- Dungog & the Paterson Valley: exploring the landscape with Dr Cameron Archer AM
- Bolwarra House: private home of Mr Robert Cameron OA & Mrs Paula Cameron: rare book collection
This morning we depart Armidale and travel south along Thunderbolt Way to the Hunter Valley. This scenic route takes us from New England’s Northern Tablelands, and weaves over the Great Dividing Range to the verdant rolling farmland around Gloucester. We will be travelling through the wild New England Ranges and the foothills of the Barrington Tops, the one-time territory of bushranger Captain Thunderbolt. Carson’s Lookout will show this landscape which has been the hideout of other fugitives and has claimed a number of aircraft over the years. Graziers have pressed into the accessible areas but much remains wild and inhospitable to all but the hardiest bushwalker. Named in honour of Captain Thunderbolt, our journey along the ‘Way’ is best described in the lyrics of Slim Dusty’s Captain Thunderbolt:
West of Uralla in wild mountain ranges,
Where frost devils swaddle the landscape in white
Where long grasses wilt in the cold autumn changes,
And woodfires at evening in homesteads burn bright
Where sunrise breaks red like a wound that is bleeding,
The hills of New England lie misty and dim
By the highway where modern day vehicles are speeding,
Thunderbolts Lookout rears rugged and grim
From Gloucester we continue south to the Shire of Dungog in the Hunter Region, renowned for its forests, mountains and picturesque river villages. The area was recognised for its scenic beauty in a poem by Henry Kendall entitled Dungog, published in 1863 in the Sydney Morning Herald:
…And far beyond these office walls
My thoughts shall even stray,
And watch the wilful waterfalls,
Two hundred miles away
For, if I know not of they deeds.
And darling Kentish downs,
I’ve seen the deep, wild Dungog fells,
And hate the heart of Towns!…
Other authors associated with this area include Arthur Ferres (pen name John William Kevin), who took a particular interest in the school library movement in the 1890s, and wrote a collection of short stories for boys entitled His First Kangaroo. Ruby Doyle, whose grandfather was a pastoralist in the Dungog district, wrote several short stories and novels including The Mystery of the Hills, published in 1919.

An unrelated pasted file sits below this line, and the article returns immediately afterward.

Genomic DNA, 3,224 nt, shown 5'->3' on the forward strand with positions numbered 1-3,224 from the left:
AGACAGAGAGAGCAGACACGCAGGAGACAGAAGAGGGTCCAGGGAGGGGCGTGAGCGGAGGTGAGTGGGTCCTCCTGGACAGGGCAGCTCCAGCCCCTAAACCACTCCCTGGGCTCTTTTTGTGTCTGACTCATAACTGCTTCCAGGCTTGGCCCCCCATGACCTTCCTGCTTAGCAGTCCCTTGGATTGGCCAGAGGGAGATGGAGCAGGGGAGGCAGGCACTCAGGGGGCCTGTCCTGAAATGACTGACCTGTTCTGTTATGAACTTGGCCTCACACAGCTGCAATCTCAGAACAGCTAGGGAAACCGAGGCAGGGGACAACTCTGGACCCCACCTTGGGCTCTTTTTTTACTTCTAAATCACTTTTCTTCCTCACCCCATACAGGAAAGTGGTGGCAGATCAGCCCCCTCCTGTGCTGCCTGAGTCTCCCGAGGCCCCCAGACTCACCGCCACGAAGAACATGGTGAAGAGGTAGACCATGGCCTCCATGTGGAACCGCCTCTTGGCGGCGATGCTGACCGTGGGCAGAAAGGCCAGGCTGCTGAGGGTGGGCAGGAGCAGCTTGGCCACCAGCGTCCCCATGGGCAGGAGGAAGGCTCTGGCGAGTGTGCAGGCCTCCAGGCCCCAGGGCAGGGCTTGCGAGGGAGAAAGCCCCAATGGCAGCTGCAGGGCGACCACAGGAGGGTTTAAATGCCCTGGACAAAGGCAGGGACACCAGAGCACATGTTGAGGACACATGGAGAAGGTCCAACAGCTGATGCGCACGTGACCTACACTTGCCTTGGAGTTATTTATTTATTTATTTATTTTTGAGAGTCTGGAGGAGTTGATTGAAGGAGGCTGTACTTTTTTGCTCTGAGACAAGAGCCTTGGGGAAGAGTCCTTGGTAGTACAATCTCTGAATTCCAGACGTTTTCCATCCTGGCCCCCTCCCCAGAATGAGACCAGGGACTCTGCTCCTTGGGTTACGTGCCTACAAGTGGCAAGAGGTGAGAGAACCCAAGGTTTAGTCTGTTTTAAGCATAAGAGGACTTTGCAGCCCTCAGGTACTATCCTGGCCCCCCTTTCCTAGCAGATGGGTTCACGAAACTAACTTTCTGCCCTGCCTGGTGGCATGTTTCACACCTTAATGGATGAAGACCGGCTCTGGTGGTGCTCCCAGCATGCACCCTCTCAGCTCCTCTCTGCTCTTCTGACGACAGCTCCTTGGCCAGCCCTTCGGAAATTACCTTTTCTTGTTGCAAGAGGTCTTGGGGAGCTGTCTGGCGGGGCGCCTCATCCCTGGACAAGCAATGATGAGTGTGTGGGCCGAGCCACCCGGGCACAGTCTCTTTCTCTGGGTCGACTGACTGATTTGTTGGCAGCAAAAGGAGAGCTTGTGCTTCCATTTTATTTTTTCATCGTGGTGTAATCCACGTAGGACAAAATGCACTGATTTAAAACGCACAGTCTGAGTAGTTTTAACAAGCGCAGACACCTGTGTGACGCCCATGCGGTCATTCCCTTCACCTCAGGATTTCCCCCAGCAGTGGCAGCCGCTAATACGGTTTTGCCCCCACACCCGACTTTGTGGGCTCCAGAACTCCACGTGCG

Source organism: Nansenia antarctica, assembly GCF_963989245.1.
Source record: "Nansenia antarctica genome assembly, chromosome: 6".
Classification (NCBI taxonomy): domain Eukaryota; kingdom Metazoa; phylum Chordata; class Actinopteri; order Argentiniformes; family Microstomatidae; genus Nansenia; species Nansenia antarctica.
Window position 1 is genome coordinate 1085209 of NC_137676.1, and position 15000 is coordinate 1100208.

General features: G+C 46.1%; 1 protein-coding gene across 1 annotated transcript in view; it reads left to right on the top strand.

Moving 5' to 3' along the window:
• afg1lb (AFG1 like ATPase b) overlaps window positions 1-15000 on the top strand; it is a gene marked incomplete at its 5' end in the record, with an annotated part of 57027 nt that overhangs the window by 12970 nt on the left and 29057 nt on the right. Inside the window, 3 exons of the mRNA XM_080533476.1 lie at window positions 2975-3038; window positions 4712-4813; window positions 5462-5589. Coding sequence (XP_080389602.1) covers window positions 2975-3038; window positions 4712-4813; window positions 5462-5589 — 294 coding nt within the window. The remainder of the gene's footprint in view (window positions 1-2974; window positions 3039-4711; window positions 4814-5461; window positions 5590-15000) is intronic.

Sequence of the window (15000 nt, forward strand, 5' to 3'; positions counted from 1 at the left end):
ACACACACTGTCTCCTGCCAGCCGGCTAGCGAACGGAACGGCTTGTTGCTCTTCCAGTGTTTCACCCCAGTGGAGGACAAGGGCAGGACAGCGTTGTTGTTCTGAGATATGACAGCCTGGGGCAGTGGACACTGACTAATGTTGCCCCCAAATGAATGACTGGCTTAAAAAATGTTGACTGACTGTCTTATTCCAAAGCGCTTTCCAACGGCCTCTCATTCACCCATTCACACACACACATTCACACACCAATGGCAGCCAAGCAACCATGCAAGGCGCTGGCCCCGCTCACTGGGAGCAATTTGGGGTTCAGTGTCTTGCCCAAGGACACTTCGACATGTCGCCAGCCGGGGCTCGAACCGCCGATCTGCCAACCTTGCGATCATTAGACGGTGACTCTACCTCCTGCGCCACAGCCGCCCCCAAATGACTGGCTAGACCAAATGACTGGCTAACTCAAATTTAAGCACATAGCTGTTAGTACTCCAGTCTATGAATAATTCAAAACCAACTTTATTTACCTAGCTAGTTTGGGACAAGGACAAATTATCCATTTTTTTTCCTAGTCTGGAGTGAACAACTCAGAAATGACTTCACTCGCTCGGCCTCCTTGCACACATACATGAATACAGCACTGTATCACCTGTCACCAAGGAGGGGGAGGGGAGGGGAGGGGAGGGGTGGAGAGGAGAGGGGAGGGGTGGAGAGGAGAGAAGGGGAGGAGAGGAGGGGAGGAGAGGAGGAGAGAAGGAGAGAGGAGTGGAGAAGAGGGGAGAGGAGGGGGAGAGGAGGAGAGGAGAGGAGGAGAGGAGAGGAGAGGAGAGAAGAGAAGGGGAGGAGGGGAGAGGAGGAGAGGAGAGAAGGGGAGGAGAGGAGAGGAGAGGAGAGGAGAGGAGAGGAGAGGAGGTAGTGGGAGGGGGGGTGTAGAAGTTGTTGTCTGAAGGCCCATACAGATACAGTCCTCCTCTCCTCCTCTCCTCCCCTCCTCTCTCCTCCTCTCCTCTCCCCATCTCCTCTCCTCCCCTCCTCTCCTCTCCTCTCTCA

Dorothea Mackellar’s My Country was inspired by the harsh beauty of the NSW properties on which she spent much of her youth. They included both ‘Kurrumbede’, near Gunnedah and ‘Torryburn’ just north of Paterson. Gunnedah and Paterson are rivals – they both believe it was their own district which provided the inspiration for Dorothea’s famous poem. It is believed that the undulating fields and low, rolling hills of the Paterson River Valley provided the scene she described.
In Dungog we will be joined by Dr Cameron Archer AM, who is President of the Paterson Historical Society. Cameron, who completed a PhD in environmental history, is author of the book The Magic Valley – The Paterson Valley – Then and Now. Together we will tour the Paterson Valley travelling over Bingleburra to Gresford and then down to Torryburn. Along the way Cameron will discuss the history of the region, its agriculture, and the intimate relationship that exists between humans and their environment.
In nearby Bolwarra we will be kindly hosted by Mr Robert Cameron AO and Mrs Paula Cameron at their historic home which was designed by J W Pender, the same architect who designed Saumarez Homestead. Here we will have the opportunity to view Bob’s fine collection of rare books. One of the famous Tolpuddle Martyrs from the village of Tolpuddle in Dorset, ended up living at Bolwarra, and we will see where he lived and hear his story during our visit.